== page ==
Yeshiva University’s Summer Sessions is bigger than ever before, with more course offerings in a wider variety of subjects. Starting June 1, YU will be offering an enhanced and expanded summer session for high school, college and graduate school students to maximize their summer learning.
The “reImagined Summer Session 2020” will include Torah and academic programs, including interactive boot camps, academic classes, as well as timely shiurim and classes. Between the two summer sessions — Session I, June 1 to July 2, and Session II, July 6 to August 7 — there will be almost 100 virtual classes offered in three modes: synchronous (live online sessions), asynchronous (accessed by students on their own schedule) and semi-synchronous (a hybrid of the two).
In addition to June Zman shiurim with Rabbi Herschel Schachter amongst many other of our Roshei Yeshiva, this year there will also be shiurim and classes in July.
High school girls and undergraduate women can select from a wide range of course offerings in areas of Halacha, Tanakh, Jewish Philosophy, and Jewish History, and build relationships and connections with teachers and peers as they engage in personal and religious growth and self-actualization. Offered courses will be taught by Rabbanit Shani Taragin, Dr. Deena Rabinovich, Nechama Price, and others.
For high school boys and undergraduate men, there are opportunities to learn up to three sedarim a day with our prestigious roshei yeshiva, rebbeim, and faculty, including Rabbi Mordechai Willig, Rabbi Aryeh Lebowitz, Rabbi Tanchum Cohen, and Rabbi Aaron Ciment.
“There is a tremendous opportunity for our high school and college-aged students this summer to continuing learning,” said Rabbi Yosef Kalinsky, Dean of Men’s Undergraduate Torah Studies. “We decided to engage both men and women through a full array of daily shiurim with our Roshei Yeshiva, Rebbeim, and faculty, ranging from tanakh, gemara, halakha, and more.”
The Bernard Revel Graduate School of Jewish Studies will also be offering summer courses in Jewish History, Jewish Philosophy, and Bible studies. A full list can be found at yu.edu/revel/revelonline.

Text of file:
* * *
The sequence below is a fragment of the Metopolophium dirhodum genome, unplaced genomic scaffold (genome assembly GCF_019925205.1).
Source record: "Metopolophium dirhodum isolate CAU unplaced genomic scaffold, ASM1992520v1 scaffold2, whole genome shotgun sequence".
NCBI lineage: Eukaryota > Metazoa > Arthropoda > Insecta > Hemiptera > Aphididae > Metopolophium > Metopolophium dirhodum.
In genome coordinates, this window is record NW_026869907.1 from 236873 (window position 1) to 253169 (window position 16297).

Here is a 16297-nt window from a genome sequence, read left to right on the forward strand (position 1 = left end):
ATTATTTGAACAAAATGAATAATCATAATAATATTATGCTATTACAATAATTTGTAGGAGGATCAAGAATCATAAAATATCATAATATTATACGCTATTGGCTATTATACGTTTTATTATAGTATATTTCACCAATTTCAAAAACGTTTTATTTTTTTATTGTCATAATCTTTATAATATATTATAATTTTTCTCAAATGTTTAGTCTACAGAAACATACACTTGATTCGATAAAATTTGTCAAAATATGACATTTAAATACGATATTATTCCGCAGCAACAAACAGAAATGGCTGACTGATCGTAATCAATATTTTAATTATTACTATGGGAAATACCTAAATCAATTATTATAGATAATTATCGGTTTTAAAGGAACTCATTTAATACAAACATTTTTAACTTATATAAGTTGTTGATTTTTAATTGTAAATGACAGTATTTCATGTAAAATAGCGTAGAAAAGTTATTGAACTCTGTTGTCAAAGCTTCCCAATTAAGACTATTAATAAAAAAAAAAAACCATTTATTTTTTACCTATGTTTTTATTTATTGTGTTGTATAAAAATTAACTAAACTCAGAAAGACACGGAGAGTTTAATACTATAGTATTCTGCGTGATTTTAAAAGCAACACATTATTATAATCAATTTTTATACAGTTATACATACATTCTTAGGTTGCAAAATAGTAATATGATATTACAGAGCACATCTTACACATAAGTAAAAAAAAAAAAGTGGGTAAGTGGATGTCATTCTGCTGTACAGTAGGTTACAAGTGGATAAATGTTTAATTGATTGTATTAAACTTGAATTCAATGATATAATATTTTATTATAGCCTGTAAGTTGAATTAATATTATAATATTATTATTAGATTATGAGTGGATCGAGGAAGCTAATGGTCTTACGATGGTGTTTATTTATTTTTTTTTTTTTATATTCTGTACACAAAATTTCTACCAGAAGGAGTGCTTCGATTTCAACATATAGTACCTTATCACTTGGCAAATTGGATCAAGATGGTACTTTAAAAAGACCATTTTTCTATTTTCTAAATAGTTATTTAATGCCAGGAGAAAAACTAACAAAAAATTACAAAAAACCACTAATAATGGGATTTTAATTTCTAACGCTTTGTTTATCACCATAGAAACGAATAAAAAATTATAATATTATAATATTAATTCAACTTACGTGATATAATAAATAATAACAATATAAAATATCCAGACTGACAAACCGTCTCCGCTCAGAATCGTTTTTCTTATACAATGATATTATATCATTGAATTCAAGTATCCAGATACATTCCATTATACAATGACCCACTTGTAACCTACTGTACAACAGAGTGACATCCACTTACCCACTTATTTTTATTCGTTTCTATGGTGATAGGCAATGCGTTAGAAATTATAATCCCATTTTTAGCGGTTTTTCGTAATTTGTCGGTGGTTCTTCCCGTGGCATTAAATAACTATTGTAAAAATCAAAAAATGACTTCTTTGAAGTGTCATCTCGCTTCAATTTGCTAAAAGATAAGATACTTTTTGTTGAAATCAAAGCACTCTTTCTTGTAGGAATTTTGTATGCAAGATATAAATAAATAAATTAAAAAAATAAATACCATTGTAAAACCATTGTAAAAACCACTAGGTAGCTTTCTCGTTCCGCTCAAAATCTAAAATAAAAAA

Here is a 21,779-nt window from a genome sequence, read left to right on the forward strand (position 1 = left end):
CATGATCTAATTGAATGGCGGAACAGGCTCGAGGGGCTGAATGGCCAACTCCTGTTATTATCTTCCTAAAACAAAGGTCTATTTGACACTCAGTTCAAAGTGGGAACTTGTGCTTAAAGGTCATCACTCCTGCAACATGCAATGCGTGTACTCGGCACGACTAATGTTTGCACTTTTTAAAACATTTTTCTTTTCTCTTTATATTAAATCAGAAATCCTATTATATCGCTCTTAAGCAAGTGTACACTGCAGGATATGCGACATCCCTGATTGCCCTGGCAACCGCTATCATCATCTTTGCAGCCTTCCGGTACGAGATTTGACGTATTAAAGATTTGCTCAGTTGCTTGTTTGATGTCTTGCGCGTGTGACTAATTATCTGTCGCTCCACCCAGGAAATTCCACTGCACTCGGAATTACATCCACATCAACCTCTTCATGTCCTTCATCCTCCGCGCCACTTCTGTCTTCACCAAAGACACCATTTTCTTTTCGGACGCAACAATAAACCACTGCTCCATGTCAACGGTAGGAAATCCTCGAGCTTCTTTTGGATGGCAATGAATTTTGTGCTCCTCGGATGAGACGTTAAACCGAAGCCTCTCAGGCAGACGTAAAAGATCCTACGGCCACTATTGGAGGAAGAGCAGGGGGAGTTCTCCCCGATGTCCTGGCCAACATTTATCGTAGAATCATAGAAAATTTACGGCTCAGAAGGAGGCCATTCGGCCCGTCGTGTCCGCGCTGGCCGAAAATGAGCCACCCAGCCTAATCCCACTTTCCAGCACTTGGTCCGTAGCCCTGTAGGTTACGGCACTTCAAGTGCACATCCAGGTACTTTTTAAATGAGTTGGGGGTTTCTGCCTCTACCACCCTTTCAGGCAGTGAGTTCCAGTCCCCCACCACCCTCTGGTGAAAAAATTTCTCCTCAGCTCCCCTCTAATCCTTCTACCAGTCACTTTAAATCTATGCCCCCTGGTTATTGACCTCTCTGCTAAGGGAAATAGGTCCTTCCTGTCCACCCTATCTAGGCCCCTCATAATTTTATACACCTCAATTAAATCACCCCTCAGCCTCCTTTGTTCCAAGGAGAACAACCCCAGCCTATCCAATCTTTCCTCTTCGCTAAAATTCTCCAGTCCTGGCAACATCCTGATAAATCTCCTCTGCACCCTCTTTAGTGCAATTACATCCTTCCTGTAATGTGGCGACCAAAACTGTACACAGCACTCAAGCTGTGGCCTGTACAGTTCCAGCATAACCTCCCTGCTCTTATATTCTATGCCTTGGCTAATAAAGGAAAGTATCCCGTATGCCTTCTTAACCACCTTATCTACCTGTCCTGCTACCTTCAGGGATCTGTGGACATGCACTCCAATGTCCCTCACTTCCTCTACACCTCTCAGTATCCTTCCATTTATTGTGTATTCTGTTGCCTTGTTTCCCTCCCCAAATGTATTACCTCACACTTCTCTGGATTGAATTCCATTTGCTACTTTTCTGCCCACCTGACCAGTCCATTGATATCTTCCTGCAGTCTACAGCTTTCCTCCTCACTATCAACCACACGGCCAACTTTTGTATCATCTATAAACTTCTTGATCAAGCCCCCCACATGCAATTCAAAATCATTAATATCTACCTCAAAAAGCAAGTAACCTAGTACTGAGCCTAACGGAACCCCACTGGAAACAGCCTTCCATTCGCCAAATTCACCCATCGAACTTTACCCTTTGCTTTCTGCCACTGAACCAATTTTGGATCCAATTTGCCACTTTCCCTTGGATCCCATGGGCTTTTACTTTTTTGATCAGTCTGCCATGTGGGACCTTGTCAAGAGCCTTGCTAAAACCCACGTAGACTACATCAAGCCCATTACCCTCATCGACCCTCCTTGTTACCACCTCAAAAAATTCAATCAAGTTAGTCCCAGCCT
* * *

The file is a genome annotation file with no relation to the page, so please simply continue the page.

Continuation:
The academic courses include business, science, art, history, economics, accounting, philosophy, and English literature. Science courses will include interactive labs for chemistry, biology, physics, foundation of engineering, organic chemistry, human physiology and microbiology.
The interactive labs will still allow students to participate fully in the scientific process. “They instill the scientific method of formulating a hypothesis, designing experiments to answer the hypothesis, and interpreting the results. Most importantly, there is no time constraint, and students can try the simulation repeatedly,” according to Dr. Athulaprabha Murthi, clinical assistant professor, who is teaching Principles of Biology Labs I and II.
Designed for high school students, these summer interactive science and technology bootcamps include: Software Engineering, Data Analytics Fundamentals, and Cybercrime: The Darker Side of the Web. There will also be a section on Software Engineering for women titled Girls Who Code.
YU will be offering a trilogy of courses that cover the history, theology, and science of the current COVID-19 pandemic.
“How Pandemics Shape the World” will be taught by Dr. Jeremy Brown, Director of the Office of Emergency Care Research at the National Institutes of Health. The human reactions to pandemics have remained remarkably constant over the centuries. That history, together with that of the Jewish people during these pandemics, can help inform us about what is happening today.
“Responses to COVID-19 in Jewish Ritual and Theology,” with Rabbi Dr. Shlomo Zuckier, focuses on how the impact of COVID-19 has forced Jewish communities to re-evaluate their teachings and practices. In the course, Dr. Zuckier will consider six case studies in halakhah and Jewish theology that outline the relevant controversy or diversity of opinion on a subject, and how the issues and values at stake can be resolved. This class is a first opportunity to consider these weighty issues that will occupy scholars for generations to come.
In “Introduction to Covid-19 Drug Development,” Dr. Jeremy Wertheimer, a former vice president of engineering at Google and the founder of several biotech startups, takes a deep and detailed journey into how to use computational tools to visualize proteins, search protein databases, and model protein structure to synthesize and analyze drug designs.
“The two summer sessions offer more classes than ever before on an expanded range of topics,” noted Dr. Paul Russo, vice provost and dean of the Katz School. “We’re doing this because we are committed to remaining connected academically, socially, and spiritually with our students and their families.”
For more information and full list of courses and boot camps, go to yu.edu/summer.